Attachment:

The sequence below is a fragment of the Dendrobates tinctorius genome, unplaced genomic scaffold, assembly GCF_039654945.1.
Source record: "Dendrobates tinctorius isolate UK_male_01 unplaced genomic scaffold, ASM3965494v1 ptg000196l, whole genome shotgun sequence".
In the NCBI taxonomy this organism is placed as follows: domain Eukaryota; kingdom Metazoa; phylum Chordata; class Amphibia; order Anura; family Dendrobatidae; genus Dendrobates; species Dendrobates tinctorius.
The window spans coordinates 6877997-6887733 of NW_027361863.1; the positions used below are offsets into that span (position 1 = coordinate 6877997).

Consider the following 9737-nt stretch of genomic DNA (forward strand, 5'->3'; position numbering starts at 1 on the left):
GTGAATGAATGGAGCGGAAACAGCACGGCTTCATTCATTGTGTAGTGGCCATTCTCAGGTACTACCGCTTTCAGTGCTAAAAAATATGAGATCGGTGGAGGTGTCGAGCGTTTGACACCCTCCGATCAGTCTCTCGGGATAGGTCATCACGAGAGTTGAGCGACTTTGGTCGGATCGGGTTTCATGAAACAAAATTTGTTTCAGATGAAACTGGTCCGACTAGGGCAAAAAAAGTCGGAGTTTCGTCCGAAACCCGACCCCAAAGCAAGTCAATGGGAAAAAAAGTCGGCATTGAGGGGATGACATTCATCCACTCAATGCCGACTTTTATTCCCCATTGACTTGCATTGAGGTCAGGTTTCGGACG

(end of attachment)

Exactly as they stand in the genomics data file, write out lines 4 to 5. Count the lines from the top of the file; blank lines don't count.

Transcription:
The window spans coordinates 6877997-6887733 of NW_027361863.1; the positions used below are offsets into that span (position 1 = coordinate 6877997).

Consider the following 9737-nt stretch of genomic DNA (forward strand, 5'->3'; position numbering starts at 1 on the left):